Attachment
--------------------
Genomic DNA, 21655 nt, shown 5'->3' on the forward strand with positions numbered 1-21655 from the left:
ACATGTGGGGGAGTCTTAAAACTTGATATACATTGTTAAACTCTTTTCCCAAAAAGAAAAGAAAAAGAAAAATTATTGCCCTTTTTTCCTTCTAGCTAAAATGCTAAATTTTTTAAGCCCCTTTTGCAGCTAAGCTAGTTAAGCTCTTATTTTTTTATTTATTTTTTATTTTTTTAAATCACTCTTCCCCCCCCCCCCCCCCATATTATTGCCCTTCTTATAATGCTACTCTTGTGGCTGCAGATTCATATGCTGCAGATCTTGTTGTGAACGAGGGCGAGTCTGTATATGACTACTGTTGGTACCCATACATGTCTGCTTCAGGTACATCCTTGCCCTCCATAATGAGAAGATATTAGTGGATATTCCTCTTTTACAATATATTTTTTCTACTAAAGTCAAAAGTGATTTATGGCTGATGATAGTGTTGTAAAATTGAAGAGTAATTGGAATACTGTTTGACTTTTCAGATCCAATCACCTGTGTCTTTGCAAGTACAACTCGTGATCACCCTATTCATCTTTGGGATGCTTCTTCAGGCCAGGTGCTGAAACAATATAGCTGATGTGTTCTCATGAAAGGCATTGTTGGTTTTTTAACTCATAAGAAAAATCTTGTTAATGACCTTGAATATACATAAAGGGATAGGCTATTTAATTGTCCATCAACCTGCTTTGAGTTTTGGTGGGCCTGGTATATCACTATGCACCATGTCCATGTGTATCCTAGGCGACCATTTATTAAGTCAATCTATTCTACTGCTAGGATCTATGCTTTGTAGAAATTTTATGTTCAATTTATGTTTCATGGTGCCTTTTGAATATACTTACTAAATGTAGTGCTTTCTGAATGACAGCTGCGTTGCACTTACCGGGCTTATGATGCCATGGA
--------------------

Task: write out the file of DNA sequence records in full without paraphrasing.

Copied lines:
Genomic DNA, 21655 nt, shown 5'->3' on the forward strand with positions numbered 1-21655 from the left:
ACATGTGGGGGAGTCTTAAAACTTGATATACATTGTTAAACTCTTTTCCCAAAAAGAAAAGAAAAAGAAAAATTATTGCCCTTTTTTCCTTCTAGCTAAAATGCTAAATTTTTTAAGCCCCTTTTGCAGCTAAGCTAGTTAAGCTCTTATTTTTTTATTTATTTTTTATTTTTTTAAATCACTCTTCCCCCCCCCCCCCCCCATATTATTGCCCTTCTTATAATGCTACTCTTGTGGCTGCAGATTCATATGCTGCAGATCTTGTTGTGAACGAGGGCGAGTCTGTATATGACTACTGTTGGTACCCATACATGTCTGCTTCAGGTACATCCTTGCCCTCCATAATGAGAAGATATTAGTGGATATTCCTCTTTTACAATATATTTTTTCTACTAAAGTCAAAAGTGATTTATGGCTGATGATAGTGTTGTAAAATTGAAGAGTAATTGGAATACTGTTTGACTTTTCAGATCCAATCACCTGTGTCTTTGCAAGTACAACTCGTGATCACCCTATTCATCTTTGGGATGCTTCTTCAGGCCAGGTGCTGAAACAATATAGCTGATGTGTTCTCATGAAAGGCATTGTTGGTTTTTTAACTCATAAGAAAAATCTTGTTAATGACCTTGAATATACATAAAGGGATAGGCTATTTAATTGTCCATCAACCTGCTTTGAGTTTTGGTGGGCCTGGTATATCACTATGCACCATGTCCATGTGTATCCTAGGCGACCATTTATTAAGTCAATCTATTCTACTGCTAGGATCTATGCTTTGTAGAAATTTTATGTTCAATTTATGTTTCATGGTGCCTTTTGAATATACTTACTAAATGTAGTGCTTTCTGAATGACAGCTGCGTTGCACTTACCGGGCTTATGATGCCATGGA